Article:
The concept of hegemonic masculinity has also been related to ambition, strength and self reliance amongst men which is not encouraged amongst women. Hegemonic masculinity also tries to promote a certain kind of body regime for men which endorse highly muscled and tough bodies (Buchbinder, 2012). There are other scholars who have tried to unpack the concept of hegemonic masculinity. Kimmel & Amy (2008) view hegemonic masculinity as a collective of some specific characteristics possessed by a man. The one who does not have it is considered unworthy or inferior.
The concept of hegemonic masculinity, which was developed by the Australian sociologist Raewyn Connell in the 1990s, has undergone fundamental transformations during the last decades. When the word was coined, it was used to refer to the specific type of masculinity that subordinated other masculinities and femininities. In other words, “hegemonic masculinity was understood as the pattern of practice (i.e., things done, not just a set of role expectations or an identity) that allowed men’s dominance over women to continue” (Connell 832). Hegemonic masculinity was supposed to provide men with models of masculine conduct and guidelines so that they could behave properly and therefore be admired by nonhegemonic men and women. Hegemonic masculinity, consequently, was very oppressive, since men were subjected to
From the social and cultural expectations for a man and the manner and degree to which he acknowledges and lives up to them we derive the concept of masculinity; those applicable to a woman, together with her compliance with them, we think of as femininity. While masculinity and femininity are often assumed to be natural results of being male or female, there is no necessary connection between the morphology of sex (male or female) and the combination of behaviour and attitude that is defined as gender (masculinity or femininity). Masculinity and femininity are thus cultural products, though society ensures through a number of measures that its members believe in and subscribe to a natural connection between sex and gender in order to stabilize the binary system. The consequence is a naturalization of these expectations for typical masculine and feminine behaviour; they appear to us as natural and universally true, even though, as I have already pointed out, this is not the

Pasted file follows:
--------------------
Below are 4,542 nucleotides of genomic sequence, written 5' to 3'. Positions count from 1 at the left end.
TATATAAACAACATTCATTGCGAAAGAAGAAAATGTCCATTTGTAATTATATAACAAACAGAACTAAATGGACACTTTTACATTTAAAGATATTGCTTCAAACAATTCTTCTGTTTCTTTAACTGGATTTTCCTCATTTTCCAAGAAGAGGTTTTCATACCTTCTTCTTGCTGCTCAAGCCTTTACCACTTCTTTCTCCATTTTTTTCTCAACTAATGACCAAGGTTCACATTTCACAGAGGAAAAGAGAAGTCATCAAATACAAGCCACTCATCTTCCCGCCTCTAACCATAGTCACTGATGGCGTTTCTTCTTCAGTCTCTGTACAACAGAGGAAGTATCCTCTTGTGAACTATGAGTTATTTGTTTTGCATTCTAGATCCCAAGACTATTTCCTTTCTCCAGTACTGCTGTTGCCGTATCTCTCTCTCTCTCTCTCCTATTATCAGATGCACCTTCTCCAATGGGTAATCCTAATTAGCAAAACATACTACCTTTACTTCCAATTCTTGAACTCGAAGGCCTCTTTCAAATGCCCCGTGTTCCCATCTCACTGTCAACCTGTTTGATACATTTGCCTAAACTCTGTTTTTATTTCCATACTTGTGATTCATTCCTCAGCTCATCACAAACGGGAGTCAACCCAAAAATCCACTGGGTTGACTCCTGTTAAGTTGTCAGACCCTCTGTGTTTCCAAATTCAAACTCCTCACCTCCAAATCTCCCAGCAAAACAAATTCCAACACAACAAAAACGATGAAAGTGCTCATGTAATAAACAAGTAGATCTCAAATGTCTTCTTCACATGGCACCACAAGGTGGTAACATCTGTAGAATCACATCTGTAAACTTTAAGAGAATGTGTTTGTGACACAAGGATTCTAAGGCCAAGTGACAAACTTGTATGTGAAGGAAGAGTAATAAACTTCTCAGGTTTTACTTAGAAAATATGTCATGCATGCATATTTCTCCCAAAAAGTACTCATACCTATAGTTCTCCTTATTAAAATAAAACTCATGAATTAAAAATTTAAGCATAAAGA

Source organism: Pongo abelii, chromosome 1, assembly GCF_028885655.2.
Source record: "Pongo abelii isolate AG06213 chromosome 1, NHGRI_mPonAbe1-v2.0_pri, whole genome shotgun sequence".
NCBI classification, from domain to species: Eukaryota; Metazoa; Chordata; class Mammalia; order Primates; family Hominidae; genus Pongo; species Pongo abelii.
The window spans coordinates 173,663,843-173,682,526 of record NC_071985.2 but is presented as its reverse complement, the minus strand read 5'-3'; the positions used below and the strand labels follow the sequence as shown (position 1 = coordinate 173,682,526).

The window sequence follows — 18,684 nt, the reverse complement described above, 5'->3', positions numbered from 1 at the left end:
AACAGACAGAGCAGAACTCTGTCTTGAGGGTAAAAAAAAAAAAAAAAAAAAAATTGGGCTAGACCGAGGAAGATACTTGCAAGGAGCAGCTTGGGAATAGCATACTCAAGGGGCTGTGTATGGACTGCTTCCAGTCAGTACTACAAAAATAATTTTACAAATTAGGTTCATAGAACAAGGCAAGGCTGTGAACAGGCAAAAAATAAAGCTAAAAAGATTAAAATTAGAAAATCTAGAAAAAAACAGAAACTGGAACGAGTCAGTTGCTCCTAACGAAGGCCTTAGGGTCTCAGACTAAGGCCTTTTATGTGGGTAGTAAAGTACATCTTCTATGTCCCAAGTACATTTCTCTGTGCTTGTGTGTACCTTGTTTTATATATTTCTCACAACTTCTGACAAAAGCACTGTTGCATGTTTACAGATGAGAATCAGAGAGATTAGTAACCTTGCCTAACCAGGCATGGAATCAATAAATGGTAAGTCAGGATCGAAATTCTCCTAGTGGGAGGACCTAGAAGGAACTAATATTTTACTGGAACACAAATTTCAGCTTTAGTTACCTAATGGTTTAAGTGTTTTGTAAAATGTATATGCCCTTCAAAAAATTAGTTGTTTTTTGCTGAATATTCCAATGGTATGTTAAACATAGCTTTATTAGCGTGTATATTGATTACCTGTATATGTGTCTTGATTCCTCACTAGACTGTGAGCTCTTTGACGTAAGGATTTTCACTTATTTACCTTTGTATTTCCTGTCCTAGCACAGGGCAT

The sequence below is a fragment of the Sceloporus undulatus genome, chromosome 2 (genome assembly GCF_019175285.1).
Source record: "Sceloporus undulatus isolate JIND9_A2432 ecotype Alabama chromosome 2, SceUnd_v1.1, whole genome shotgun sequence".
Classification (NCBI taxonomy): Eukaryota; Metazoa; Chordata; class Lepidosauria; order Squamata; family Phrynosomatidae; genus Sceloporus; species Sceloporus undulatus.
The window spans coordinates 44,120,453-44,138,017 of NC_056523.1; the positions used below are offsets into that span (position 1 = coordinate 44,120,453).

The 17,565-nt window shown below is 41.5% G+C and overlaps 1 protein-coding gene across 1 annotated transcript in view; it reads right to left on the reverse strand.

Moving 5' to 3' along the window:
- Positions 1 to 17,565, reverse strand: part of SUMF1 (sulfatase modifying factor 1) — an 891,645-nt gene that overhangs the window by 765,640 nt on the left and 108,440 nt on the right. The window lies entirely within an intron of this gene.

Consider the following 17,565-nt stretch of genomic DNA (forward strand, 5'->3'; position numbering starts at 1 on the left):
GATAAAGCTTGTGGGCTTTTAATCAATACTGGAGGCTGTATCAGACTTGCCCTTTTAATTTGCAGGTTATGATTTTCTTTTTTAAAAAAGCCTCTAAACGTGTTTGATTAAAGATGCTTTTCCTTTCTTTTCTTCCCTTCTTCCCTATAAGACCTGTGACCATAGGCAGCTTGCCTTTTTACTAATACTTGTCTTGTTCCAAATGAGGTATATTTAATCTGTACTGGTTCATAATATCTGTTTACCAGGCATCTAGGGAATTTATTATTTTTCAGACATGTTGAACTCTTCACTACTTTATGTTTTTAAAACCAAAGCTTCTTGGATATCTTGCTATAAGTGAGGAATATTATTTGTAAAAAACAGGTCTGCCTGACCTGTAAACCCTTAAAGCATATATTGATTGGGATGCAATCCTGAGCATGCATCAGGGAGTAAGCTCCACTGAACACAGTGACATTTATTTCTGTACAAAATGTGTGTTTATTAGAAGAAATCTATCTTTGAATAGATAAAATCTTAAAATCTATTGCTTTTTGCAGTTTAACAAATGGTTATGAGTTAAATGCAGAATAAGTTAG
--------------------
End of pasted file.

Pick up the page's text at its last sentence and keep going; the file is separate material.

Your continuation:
Hegemonic masculinity usually consists of practices and attitudes which maintain heterosexual male domination over and the subordination of women (Weitzer and Kubrin 5). It represents a cultural idealized form of breadwinning and manhood and can be a personal as well as a collective undertaking. Moreover, hegemonic masculinity is “exclusive, anxiety-provoking, internally and hierarchically differentiated, brutal, and violent. It is pseudo-natural, tough, contradictory, crisis- prone, rich, and socially sustained” (Donaldson 645). Based on male dominance, it resembles “an economic and cultural force, and [is] dependent on social arrangements.” (645).